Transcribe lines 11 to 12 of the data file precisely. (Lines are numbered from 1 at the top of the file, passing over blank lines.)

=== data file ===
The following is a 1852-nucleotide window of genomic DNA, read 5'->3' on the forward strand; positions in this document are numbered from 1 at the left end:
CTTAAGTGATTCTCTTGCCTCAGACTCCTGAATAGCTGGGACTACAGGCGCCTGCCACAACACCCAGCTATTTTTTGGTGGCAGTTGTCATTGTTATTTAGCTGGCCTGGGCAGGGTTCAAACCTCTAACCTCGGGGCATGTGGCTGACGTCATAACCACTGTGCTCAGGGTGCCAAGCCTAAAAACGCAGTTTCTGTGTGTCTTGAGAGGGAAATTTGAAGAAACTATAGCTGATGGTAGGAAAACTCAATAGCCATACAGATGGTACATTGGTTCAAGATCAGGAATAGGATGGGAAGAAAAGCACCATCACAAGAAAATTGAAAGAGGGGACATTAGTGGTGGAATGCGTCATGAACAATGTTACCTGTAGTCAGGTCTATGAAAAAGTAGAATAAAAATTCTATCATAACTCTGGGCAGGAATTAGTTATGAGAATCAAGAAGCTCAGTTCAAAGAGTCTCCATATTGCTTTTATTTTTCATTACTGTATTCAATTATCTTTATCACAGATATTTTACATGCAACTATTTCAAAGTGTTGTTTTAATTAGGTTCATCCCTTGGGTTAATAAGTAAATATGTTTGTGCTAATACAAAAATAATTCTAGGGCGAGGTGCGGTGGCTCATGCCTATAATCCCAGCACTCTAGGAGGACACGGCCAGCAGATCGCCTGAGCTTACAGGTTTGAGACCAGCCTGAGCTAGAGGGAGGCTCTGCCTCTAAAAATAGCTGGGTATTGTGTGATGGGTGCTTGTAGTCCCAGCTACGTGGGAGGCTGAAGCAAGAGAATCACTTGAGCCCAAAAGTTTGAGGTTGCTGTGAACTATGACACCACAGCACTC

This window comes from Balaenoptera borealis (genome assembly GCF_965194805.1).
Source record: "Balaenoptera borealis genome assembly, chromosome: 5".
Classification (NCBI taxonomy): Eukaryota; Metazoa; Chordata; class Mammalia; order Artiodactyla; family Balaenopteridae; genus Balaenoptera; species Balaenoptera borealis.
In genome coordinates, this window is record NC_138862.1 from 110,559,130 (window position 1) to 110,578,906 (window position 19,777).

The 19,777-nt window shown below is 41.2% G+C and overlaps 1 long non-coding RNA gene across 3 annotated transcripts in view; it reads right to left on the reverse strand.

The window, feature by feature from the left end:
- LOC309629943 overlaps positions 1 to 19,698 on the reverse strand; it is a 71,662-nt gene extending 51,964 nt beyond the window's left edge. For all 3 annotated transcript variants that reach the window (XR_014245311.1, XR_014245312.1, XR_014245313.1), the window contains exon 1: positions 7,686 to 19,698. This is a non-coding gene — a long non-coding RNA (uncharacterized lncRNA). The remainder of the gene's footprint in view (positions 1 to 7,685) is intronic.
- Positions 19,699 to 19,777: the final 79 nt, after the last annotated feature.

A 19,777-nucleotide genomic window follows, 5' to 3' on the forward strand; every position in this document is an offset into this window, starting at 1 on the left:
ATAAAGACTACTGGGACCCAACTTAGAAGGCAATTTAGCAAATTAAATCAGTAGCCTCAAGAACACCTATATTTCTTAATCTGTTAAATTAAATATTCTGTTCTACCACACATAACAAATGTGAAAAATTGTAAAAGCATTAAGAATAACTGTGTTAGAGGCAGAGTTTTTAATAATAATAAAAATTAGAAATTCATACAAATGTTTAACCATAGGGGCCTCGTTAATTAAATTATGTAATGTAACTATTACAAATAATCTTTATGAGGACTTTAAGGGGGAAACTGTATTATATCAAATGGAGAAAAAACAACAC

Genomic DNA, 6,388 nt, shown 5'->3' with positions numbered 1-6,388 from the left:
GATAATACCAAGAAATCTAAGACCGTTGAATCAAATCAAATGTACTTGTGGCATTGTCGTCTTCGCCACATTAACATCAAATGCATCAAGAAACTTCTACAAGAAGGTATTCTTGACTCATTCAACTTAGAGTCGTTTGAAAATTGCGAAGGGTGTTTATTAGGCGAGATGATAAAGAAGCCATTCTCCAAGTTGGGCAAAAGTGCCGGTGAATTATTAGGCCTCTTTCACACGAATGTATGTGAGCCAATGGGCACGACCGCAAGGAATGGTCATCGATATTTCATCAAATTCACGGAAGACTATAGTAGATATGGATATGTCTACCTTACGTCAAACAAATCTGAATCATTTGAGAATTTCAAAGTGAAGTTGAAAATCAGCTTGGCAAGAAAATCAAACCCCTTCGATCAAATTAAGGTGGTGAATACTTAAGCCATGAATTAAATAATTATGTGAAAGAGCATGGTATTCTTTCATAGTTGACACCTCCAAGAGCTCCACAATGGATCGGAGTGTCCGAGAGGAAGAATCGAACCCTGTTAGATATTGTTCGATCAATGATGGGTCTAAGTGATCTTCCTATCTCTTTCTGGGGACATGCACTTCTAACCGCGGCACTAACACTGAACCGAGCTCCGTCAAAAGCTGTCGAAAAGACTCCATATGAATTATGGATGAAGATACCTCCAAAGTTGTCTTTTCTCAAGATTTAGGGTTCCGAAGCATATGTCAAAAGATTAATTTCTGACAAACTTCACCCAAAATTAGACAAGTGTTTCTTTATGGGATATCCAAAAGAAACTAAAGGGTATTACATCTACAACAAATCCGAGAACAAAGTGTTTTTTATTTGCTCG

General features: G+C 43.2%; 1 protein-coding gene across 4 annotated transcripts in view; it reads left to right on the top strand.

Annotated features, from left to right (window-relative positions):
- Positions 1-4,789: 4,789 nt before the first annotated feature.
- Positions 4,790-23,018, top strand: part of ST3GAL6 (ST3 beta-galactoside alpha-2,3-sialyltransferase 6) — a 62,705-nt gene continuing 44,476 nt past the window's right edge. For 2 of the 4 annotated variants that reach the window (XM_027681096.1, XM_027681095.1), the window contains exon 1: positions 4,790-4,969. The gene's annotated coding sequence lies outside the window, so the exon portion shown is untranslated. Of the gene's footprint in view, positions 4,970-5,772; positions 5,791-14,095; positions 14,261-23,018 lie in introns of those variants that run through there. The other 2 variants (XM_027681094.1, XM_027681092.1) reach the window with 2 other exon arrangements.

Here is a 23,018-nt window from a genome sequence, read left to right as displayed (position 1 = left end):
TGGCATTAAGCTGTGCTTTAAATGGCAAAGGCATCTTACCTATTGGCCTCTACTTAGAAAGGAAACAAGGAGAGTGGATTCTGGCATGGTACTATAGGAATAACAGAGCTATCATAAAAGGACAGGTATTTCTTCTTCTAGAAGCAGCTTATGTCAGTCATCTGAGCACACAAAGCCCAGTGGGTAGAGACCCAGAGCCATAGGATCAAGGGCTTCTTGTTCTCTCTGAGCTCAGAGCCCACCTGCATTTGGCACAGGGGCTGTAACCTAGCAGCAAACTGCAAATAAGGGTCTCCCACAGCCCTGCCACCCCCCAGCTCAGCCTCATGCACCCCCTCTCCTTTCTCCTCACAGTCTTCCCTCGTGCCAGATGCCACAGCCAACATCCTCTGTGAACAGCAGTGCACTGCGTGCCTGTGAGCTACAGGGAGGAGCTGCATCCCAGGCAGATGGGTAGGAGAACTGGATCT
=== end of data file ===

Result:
A 19,777-nucleotide genomic window follows, 5' to 3' on the forward strand; every position in this document is an offset into this window, starting at 1 on the left:
ATAAAGACTACTGGGACCCAACTTAGAAGGCAATTTAGCAAATTAAATCAGTAGCCTCAAGAACACCTATATTTCTTAATCTGTTAAATTAAATATTCTGTTCTACCACACATAACAAATGTGAAAAATTGTAAAAGCATTAAGAATAACTGTGTTAGAGGCAGAGTTTTTAATAATAATAAAAATTAGAAATTCATACAAATGTTTAACCATAGGGGCCTCGTTAATTAAATTATGTAATGTAACTATTACAAATAATCTTTATGAGGACTTTAAGGGGGAAACTGTATTATATCAAATGGAGAAAAAACAACAC